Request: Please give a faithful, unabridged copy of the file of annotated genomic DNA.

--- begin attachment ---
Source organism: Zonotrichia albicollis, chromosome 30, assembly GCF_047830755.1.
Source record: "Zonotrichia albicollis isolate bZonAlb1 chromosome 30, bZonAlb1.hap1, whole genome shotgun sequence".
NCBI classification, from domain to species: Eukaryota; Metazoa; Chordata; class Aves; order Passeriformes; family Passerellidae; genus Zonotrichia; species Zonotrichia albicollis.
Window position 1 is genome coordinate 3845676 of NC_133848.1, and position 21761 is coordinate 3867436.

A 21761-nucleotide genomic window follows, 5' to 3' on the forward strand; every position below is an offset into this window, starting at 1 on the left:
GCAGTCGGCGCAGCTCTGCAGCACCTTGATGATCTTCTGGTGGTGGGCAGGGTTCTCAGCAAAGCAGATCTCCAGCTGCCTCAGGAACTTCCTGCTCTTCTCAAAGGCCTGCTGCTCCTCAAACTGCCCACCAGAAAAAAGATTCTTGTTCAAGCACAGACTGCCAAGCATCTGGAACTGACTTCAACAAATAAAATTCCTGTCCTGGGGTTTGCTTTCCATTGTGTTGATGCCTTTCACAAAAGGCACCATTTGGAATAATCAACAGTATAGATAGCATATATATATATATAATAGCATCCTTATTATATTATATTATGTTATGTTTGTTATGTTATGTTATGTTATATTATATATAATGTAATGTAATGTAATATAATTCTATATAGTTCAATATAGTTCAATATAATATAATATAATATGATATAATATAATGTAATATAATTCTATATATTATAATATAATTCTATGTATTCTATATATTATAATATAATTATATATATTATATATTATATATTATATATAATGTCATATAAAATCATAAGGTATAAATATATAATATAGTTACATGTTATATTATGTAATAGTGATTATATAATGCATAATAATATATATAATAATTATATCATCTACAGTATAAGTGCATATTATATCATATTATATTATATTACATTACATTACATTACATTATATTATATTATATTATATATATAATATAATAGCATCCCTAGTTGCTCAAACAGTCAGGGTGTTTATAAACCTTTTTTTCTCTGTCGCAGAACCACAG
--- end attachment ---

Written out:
Source organism: Zonotrichia albicollis, chromosome 30, assembly GCF_047830755.1.
Source record: "Zonotrichia albicollis isolate bZonAlb1 chromosome 30, bZonAlb1.hap1, whole genome shotgun sequence".
NCBI classification, from domain to species: Eukaryota; Metazoa; Chordata; class Aves; order Passeriformes; family Passerellidae; genus Zonotrichia; species Zonotrichia albicollis.
Window position 1 is genome coordinate 3845676 of NC_133848.1, and position 21761 is coordinate 3867436.

A 21761-nucleotide genomic window follows, 5' to 3' on the forward strand; every position below is an offset into this window, starting at 1 on the left:
GCAGTCGGCGCAGCTCTGCAGCACCTTGATGATCTTCTGGTGGTGGGCAGGGTTCTCAGCAAAGCAGATCTCCAGCTGCCTCAGGAACTTCCTGCTCTTCTCAAAGGCCTGCTGCTCCTCAAACTGCCCACCAGAAAAAAGATTCTTGTTCAAGCACAGACTGCCAAGCATCTGGAACTGACTTCAACAAATAAAATTCCTGTCCTGGGGTTTGCTTTCCATTGTGTTGATGCCTTTCACAAAAGGCACCATTTGGAATAATCAACAGTATAGATAGCATATATATATATATAATAGCATCCTTATTATATTATATTATGTTATGTTTGTTATGTTATGTTATGTTATATTATATATAATGTAATGTAATGTAATATAATTCTATATAGTTCAATATAGTTCAATATAATATAATATAATATGATATAATATAATGTAATATAATTCTATATATTATAATATAATTCTATGTATTCTATATATTATAATATAATTATATATATTATATATTATATATTATATATAATGTCATATAAAATCATAAGGTATAAATATATAATATAGTTACATGTTATATTATGTAATAGTGATTATATAATGCATAATAATATATATAATAATTATATCATCTACAGTATAAGTGCATATTATATCATATTATATTATATTACATTACATTACATTACATTATATTATATTATATTATATATATAATATAATAGCATCCCTAGTTGCTCAAACAGTCAGGGTGTTTATAAACCTTTTTTTCTCTGTCGCAGAACCACAG